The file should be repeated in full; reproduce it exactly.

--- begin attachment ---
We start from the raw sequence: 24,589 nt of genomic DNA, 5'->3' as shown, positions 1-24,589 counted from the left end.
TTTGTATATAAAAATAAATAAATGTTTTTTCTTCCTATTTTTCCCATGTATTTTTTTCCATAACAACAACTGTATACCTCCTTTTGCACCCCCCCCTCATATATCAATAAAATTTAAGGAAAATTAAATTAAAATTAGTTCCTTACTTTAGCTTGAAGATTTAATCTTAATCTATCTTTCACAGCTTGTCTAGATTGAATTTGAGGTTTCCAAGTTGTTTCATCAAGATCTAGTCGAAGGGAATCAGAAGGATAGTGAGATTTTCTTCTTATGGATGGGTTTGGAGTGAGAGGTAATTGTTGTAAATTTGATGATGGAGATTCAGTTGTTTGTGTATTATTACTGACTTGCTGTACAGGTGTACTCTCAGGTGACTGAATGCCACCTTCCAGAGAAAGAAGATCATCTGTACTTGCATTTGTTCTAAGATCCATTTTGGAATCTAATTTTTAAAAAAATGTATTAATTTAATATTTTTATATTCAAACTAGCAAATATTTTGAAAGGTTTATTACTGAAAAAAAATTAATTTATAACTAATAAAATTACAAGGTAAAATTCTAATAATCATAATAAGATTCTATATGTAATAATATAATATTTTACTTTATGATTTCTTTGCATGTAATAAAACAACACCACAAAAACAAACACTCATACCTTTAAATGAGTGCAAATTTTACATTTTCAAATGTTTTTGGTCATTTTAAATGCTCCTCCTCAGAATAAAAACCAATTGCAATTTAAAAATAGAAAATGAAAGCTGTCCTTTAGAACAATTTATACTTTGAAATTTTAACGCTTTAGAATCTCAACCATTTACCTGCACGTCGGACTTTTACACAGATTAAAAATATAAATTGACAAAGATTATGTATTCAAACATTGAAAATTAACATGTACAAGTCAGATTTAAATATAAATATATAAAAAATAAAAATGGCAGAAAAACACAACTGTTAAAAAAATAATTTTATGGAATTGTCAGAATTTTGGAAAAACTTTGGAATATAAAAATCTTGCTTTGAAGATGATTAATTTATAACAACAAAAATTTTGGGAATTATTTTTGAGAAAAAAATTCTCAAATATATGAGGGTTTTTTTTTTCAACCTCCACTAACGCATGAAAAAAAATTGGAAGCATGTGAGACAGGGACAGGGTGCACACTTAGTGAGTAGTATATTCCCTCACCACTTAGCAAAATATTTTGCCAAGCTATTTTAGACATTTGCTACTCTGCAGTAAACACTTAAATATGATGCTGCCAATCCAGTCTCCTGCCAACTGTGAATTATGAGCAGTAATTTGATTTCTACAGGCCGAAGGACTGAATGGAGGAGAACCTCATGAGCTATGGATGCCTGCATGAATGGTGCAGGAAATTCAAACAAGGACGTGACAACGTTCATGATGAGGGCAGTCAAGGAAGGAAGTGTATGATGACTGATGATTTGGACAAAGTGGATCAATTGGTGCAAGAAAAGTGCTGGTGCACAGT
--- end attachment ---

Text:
We start from the raw sequence: 24,589 nt of genomic DNA, 5'->3' as shown, positions 1-24,589 counted from the left end.
TTTGTATATAAAAATAAATAAATGTTTTTTCTTCCTATTTTTCCCATGTATTTTTTTCCATAACAACAACTGTATACCTCCTTTTGCACCCCCCCCTCATATATCAATAAAATTTAAGGAAAATTAAATTAAAATTAGTTCCTTACTTTAGCTTGAAGATTTAATCTTAATCTATCTTTCACAGCTTGTCTAGATTGAATTTGAGGTTTCCAAGTTGTTTCATCAAGATCTAGTCGAAGGGAATCAGAAGGATAGTGAGATTTTCTTCTTATGGATGGGTTTGGAGTGAGAGGTAATTGTTGTAAATTTGATGATGGAGATTCAGTTGTTTGTGTATTATTACTGACTTGCTGTACAGGTGTACTCTCAGGTGACTGAATGCCACCTTCCAGAGAAAGAAGATCATCTGTACTTGCATTTGTTCTAAGATCCATTTTGGAATCTAATTTTTAAAAAAATGTATTAATTTAATATTTTTATATTCAAACTAGCAAATATTTTGAAAGGTTTATTACTGAAAAAAAATTAATTTATAACTAATAAAATTACAAGGTAAAATTCTAATAATCATAATAAGATTCTATATGTAATAATATAATATTTTACTTTATGATTTCTTTGCATGTAATAAAACAACACCACAAAAACAAACACTCATACCTTTAAATGAGTGCAAATTTTACATTTTCAAATGTTTTTGGTCATTTTAAATGCTCCTCCTCAGAATAAAAACCAATTGCAATTTAAAAATAGAAAATGAAAGCTGTCCTTTAGAACAATTTATACTTTGAAATTTTAACGCTTTAGAATCTCAACCATTTACCTGCACGTCGGACTTTTACACAGATTAAAAATATAAATTGACAAAGATTATGTATTCAAACATTGAAAATTAACATGTACAAGTCAGATTTAAATATAAATATATAAAAAATAAAAATGGCAGAAAAACACAACTGTTAAAAAAATAATTTTATGGAATTGTCAGAATTTTGGAAAAACTTTGGAATATAAAAATCTTGCTTTGAAGATGATTAATTTATAACAACAAAAATTTTGGGAATTATTTTTGAGAAAAAAATTCTCAAATATATGAGGGTTTTTTTTTTCAACCTCCACTAACGCATGAAAAAAAATTGGAAGCATGTGAGACAGGGACAGGGTGCACACTTAGTGAGTAGTATATTCCCTCACCACTTAGCAAAATATTTTGCCAAGCTATTTTAGACATTTGCTACTCTGCAGTAAACACTTAAATATGATGCTGCCAATCCAGTCTCCTGCCAACTGTGAATTATGAGCAGTAATTTGATTTCTACAGGCCGAAGGACTGAATGGAGGAGAACCTCATGAGCTATGGATGCCTGCATGAATGGTGCAGGAAATTCAAACAAGGACGTGACAACGTTCATGATGAGGGCAGTCAAGGAAGGAAGTGTATGATGACTGATGATTTGGACAAAGTGGATCAATTGGTGCAAGAAAAGTGCTGGTGCACAGT